US forces in Afghanistan dismiss Taliban claims of peace deal violations

A photo taken on June 6, 2019, showing US soldiers looking over hill sides in the Nerkh district of Wardak province, Afghanistan.( AFP/ File photo)
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Updated 05 April 2020

US forces in Afghanistan dismiss Taliban claims of peace deal violations

  • Taliban have carried out hundreds of attacks across Afghanistan in recent weeks
  • Insurgents claim American, Afghan forces conducted airstrikes despite pledging not to

KABUL: US forces in Afghanistan dismissed Taliban allegations that the US had violated the terms of the Doha agreement, and said they would continue to defend their partners in compliance with the deal. 
The Afghan Taliban on Sunday accused the United States of violating parts of a historic peace deal, warning that further infringements could damage trust between the two sides.
But a spokesman for the US military, Col. Sonny Leggett, rejected the Taliban’s allegations on Sunday as “baseless.”
“USFOR-A has upheld, and continues to uphold, the military terms of the US-TB agreement; any assertion otherwise is baseless. USFOR-A has been clear- we will defend our ANDSF partners if attacked, in compliance with the agreement,” he said in a Twitter post.
As part of the deal struck between the two sides in Qatar in February, Washington agreed to facilitate the release of 5,000 Taliban prisoners held by President Ashraf Ghani’s government in early March. Though the Taliban agreed to a one-week reduction in violence leading up to the signing of the peace deal, violence began surging after a delay in the prisoner release. 

US forces have been carrying out airstrikes against the insurgents since days after the agreement was inked in Doha and late last month, the New York Times reported the Taliban had carried out more than 300 attacks across Afghanistan in a single week, with major assaults in three northern provinces. 
But the Taliban statement said on Sunday the group had remained committed to the agreement and had “fully observed” it.
“There have been flagrant violations from the Americans and their local and foreign colleagues against us,” the statement said.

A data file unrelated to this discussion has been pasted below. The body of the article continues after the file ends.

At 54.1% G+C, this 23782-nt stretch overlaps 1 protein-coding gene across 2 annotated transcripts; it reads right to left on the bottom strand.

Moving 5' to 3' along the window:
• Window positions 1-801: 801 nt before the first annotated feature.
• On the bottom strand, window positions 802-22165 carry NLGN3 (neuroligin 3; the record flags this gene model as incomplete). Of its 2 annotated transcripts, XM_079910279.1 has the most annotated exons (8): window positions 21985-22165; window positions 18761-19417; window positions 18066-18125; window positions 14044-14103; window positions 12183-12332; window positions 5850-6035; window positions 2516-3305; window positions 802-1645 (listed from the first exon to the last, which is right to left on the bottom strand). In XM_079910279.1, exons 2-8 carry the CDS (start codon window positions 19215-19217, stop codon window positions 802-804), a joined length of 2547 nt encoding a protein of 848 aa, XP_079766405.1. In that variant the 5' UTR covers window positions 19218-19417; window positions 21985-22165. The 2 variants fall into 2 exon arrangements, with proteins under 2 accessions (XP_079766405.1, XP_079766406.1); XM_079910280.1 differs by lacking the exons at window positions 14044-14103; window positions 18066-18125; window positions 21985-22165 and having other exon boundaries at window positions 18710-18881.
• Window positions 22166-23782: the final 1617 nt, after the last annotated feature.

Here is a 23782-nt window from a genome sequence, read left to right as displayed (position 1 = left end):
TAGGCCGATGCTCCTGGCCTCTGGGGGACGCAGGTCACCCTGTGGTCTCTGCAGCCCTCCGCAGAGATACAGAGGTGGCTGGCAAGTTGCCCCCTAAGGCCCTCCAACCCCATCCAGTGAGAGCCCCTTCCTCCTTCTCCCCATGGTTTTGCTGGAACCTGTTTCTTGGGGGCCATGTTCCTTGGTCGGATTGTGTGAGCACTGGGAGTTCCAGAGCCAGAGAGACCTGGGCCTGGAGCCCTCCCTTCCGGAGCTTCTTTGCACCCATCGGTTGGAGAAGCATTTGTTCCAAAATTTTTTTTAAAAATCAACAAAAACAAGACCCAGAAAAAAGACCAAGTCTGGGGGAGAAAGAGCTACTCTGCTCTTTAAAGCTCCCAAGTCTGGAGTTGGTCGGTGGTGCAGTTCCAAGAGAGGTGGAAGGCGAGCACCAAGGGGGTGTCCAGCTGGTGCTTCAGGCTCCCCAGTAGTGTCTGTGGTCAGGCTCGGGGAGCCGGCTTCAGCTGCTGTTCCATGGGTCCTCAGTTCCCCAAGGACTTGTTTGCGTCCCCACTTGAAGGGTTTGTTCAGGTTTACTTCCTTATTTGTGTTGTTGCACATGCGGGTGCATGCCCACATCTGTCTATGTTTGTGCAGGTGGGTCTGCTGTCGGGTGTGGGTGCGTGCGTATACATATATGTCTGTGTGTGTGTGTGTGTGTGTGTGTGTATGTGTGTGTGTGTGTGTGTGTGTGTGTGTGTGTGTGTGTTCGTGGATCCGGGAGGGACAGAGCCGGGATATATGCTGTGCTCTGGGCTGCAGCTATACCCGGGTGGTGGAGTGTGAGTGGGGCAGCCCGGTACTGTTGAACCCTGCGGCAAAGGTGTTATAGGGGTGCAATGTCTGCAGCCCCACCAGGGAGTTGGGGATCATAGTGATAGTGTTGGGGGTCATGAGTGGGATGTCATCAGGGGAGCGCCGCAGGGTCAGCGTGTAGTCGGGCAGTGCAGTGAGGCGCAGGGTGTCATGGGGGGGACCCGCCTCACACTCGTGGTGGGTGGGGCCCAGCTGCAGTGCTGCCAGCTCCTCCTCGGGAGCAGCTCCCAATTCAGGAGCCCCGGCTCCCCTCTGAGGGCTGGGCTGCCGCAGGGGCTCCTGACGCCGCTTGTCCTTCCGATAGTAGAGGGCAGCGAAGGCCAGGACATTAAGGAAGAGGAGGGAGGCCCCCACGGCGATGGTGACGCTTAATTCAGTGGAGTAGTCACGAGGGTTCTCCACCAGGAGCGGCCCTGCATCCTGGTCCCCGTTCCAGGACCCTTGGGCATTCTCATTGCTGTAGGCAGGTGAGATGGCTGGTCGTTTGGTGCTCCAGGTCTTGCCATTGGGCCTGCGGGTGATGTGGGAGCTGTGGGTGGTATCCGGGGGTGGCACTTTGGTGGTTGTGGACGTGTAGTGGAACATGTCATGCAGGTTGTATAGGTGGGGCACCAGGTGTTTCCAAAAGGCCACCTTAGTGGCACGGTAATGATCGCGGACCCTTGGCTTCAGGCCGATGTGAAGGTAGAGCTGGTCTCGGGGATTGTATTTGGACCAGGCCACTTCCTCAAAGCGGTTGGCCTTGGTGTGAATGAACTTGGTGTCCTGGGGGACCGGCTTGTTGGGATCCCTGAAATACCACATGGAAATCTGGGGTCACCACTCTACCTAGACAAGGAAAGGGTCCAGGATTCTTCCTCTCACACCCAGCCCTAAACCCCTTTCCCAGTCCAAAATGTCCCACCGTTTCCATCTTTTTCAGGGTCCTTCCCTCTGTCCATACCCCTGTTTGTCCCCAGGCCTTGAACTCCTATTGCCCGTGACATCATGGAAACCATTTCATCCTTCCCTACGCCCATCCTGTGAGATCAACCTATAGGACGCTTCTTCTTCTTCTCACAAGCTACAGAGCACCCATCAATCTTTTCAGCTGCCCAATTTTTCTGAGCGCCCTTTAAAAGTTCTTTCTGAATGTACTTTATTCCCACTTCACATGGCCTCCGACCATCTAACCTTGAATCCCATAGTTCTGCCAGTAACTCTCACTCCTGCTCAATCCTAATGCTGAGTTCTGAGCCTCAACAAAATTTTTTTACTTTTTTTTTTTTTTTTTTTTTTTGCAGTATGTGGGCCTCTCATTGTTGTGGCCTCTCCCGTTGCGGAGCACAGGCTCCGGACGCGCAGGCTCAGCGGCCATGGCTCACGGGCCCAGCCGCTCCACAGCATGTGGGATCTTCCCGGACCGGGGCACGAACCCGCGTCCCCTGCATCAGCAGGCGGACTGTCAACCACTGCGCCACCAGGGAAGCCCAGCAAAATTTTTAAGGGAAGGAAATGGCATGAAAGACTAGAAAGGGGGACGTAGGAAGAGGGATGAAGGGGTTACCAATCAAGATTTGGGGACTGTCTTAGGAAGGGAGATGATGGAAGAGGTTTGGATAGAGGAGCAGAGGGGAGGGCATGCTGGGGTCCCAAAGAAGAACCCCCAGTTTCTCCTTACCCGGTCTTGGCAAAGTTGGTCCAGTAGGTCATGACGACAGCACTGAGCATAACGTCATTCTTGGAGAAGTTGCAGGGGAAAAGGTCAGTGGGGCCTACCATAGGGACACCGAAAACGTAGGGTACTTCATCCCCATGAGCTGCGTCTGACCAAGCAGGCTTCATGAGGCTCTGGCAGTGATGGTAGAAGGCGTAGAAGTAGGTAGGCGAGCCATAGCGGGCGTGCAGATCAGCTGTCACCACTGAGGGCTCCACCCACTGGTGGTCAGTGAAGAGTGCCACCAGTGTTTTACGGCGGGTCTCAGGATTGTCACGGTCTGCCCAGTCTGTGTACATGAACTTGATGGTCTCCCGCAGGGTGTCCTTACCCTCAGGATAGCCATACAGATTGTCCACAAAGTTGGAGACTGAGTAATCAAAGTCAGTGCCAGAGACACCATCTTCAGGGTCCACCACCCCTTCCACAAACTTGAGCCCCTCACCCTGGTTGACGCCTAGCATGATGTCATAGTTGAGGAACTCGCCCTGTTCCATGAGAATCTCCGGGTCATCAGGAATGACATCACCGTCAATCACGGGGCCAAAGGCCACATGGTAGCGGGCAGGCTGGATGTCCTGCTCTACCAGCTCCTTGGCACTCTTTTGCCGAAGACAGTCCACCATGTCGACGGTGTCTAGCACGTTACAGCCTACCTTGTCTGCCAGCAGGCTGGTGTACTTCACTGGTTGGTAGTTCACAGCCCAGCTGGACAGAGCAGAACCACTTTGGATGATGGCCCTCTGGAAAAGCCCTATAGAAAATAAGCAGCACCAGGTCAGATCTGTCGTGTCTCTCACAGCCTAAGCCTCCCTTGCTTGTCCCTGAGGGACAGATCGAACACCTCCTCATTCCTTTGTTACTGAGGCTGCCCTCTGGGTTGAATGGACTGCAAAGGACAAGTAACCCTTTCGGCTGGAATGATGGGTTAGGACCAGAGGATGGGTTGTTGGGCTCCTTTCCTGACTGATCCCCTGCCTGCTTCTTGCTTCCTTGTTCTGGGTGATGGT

One of the peace agreement’s top conditions was for Washington to withdraw all its troops from Afghanistan within 14 months of signing the deal.
In return, the Taliban had pledged they would not use areas under their control to stage attacks against the world’s or US interests.
The Taliban statement further said American and Afghan forces had conducted airstrikes against civilian sites, while the Taliban have avoided staging attacks in cities and organizing significant strikes against government forces.
“Since we have witnessed repeated ignorance in this regard, we seriously demand the American side to observe the contents of the agreement and also inform their other colleagues to do so, too,” the insurgents’ statement said.
It added that the Taliban had shared their concerns with the US through a communication channel set up by both sides for the purpose before issuing a warning.
“If these violations go on, an atmosphere of mistrust will be created which not only will damage the deal but will also force the Mujahideen for reciprocal reaction and would increase the extent of the fighting,” the statement said.
The historic peace deal was signed after nearly a year and half of intensive talks between the Taliban and Washington, without including Ghani’s government. 
The Afghan civilian government refused to comment on the Taliban’s statement, and said that since Washington had struck the deal with the insurgents, it was the American administration that needed to respond-- not Kabul.
It was not immediately possible to get a comment from the US embassy on the matter.
Shafiq Haqpal, an analyst, believes that the Taliban’s statement has been long in the making.
“The Taliban seemed upset privately in recent weeks because America failed to fulfil its pledges based on the deal. The statement now clearly shows the Taliban’s public dissatisfaction, and that will have its impact in the future if not settled,” Haqpal said.


Pakistan to resume international flight operations

Updated 29 May 2020

Pakistan to resume international flight operations

  • Pakistan has largely rolled back its lockdown measures and resumed domestic flights this month

ISLAMABAD: Pakistan will allow international flights to resume, an aviation official said on Friday, after largely closing its airspace to commercial flights since March to curb the spread of the coronavirus pandemic.
“Both national and foreign airlines shall be allowed to operate from all international airports of Pakistan with exception of Gwadar and Turbat,” said Abdul Sattar Khokhar, Senior Joint Secretary at the Civil Aviation Authority in a statement, adding that flights would be allowed from Saturday.
Pakistan has largely rolled back its lockdown measures and resumed domestic flights this month despite a rise in the rate of coronavirus infections. Some airlines received exemptions during the closure to enable international repatriation flights in and out of Pakistan.